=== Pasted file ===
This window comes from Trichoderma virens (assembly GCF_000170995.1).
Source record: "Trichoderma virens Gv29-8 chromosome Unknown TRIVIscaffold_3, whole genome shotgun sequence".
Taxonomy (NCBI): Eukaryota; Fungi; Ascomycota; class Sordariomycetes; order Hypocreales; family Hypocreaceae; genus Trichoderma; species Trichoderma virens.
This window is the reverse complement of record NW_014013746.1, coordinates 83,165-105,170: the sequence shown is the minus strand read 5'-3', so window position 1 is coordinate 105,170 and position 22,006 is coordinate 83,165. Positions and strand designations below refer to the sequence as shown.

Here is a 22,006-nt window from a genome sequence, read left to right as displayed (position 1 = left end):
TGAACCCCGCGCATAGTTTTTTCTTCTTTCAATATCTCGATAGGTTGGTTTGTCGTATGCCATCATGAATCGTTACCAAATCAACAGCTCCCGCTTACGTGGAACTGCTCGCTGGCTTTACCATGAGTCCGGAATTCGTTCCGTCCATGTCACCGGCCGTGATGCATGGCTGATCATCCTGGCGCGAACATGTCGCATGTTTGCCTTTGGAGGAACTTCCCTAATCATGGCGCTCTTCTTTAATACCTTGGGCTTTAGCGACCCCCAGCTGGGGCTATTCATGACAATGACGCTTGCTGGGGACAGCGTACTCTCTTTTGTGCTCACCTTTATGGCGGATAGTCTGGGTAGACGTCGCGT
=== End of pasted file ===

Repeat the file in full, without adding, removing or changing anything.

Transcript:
This window comes from Trichoderma virens (assembly GCF_000170995.1).
Source record: "Trichoderma virens Gv29-8 chromosome Unknown TRIVIscaffold_3, whole genome shotgun sequence".
Taxonomy (NCBI): Eukaryota; Fungi; Ascomycota; class Sordariomycetes; order Hypocreales; family Hypocreaceae; genus Trichoderma; species Trichoderma virens.
This window is the reverse complement of record NW_014013746.1, coordinates 83,165-105,170: the sequence shown is the minus strand read 5'-3', so window position 1 is coordinate 105,170 and position 22,006 is coordinate 83,165. Positions and strand designations below refer to the sequence as shown.

Here is a 22,006-nt window from a genome sequence, read left to right as displayed (position 1 = left end):
TGAACCCCGCGCATAGTTTTTTCTTCTTTCAATATCTCGATAGGTTGGTTTGTCGTATGCCATCATGAATCGTTACCAAATCAACAGCTCCCGCTTACGTGGAACTGCTCGCTGGCTTTACCATGAGTCCGGAATTCGTTCCGTCCATGTCACCGGCCGTGATGCATGGCTGATCATCCTGGCGCGAACATGTCGCATGTTTGCCTTTGGAGGAACTTCCCTAATCATGGCGCTCTTCTTTAATACCTTGGGCTTTAGCGACCCCCAGCTGGGGCTATTCATGACAATGACGCTTGCTGGGGACAGCGTACTCTCTTTTGTGCTCACCTTTATGGCGGATAGTCTGGGTAGACGTCGCGT